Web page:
We tend to place far too much emphasis on what we think our church should look like.  Let me share a quote from a book titled What is a Healthy Church by Mark Dever.  “We’ve decided we want healthy churches.  We want congregations of people who increasingly reflect the character of God as it has been revealed in His Word.  Let churches be big.  Let churches be small.  Let them meet in houses, buildings, schools, or storefronts.  Just let them display for the world what our holy and loving God is like.  May they testify to God’s marvelous glory in word and deed.”  How do we display God to the world?  By renewing our focus and growing in His ways.  It’s not too late for any of us!  May we sense the urge from God to get busy in study, prayer and relationship building.  As we get involved in the lives of others, we all grow up in our salvation and experience a true understanding of discipleship making.      Then, the Great Commission can be accomplished as disciples are busy making other disciples.  We pray you are having a great week!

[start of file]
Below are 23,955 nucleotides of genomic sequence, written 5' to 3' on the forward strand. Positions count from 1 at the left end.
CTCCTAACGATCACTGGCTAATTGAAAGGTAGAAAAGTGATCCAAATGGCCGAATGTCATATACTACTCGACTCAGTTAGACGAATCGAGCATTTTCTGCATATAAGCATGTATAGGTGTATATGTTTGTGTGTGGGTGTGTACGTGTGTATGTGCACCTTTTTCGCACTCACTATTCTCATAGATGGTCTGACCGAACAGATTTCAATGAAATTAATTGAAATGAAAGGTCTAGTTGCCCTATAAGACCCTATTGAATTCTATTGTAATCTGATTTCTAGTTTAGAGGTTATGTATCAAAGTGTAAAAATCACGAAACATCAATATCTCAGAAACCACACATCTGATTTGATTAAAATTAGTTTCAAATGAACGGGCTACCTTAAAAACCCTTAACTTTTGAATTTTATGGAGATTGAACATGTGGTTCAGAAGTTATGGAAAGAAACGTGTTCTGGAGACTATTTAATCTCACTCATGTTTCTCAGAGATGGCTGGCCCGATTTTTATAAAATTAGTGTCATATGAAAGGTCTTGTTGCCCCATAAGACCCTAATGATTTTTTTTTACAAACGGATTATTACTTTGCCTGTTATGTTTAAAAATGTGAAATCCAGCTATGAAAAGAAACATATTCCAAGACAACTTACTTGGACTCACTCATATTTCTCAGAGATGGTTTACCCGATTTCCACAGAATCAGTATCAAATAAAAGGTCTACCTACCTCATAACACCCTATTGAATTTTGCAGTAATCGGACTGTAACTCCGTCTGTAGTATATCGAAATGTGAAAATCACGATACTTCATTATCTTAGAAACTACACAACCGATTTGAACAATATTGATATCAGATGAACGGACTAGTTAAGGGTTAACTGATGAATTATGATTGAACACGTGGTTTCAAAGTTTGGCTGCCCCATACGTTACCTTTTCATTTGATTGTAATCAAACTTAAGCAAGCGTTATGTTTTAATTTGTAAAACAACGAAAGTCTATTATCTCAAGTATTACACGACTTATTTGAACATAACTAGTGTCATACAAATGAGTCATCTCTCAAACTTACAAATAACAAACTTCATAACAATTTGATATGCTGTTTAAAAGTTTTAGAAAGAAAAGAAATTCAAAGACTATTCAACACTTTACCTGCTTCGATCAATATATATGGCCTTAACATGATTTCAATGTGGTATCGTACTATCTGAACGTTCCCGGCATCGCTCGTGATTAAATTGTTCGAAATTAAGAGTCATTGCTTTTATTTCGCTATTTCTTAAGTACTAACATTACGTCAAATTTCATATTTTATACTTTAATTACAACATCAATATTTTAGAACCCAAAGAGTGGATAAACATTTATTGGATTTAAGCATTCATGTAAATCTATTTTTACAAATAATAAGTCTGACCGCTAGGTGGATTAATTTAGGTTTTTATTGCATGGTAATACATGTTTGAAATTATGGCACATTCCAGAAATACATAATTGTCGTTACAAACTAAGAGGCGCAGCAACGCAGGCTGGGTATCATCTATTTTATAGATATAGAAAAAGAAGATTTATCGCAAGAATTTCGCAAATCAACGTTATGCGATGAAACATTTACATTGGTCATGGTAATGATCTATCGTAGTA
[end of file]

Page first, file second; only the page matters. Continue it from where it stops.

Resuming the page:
We love you,

                                                                                                                                Brad and Virginia




June 27, 2017, 1:23 PM

June 28, 2017

“After many days had gone by, there was a conspiracy among the Jews to kill him, but Saul learned of their plan.  Day and night, they kept close watch on the city gates in order to kill him.  But his followers took him by night and lowered him in a basket through an opening in the wall.”  Acts 9:23-25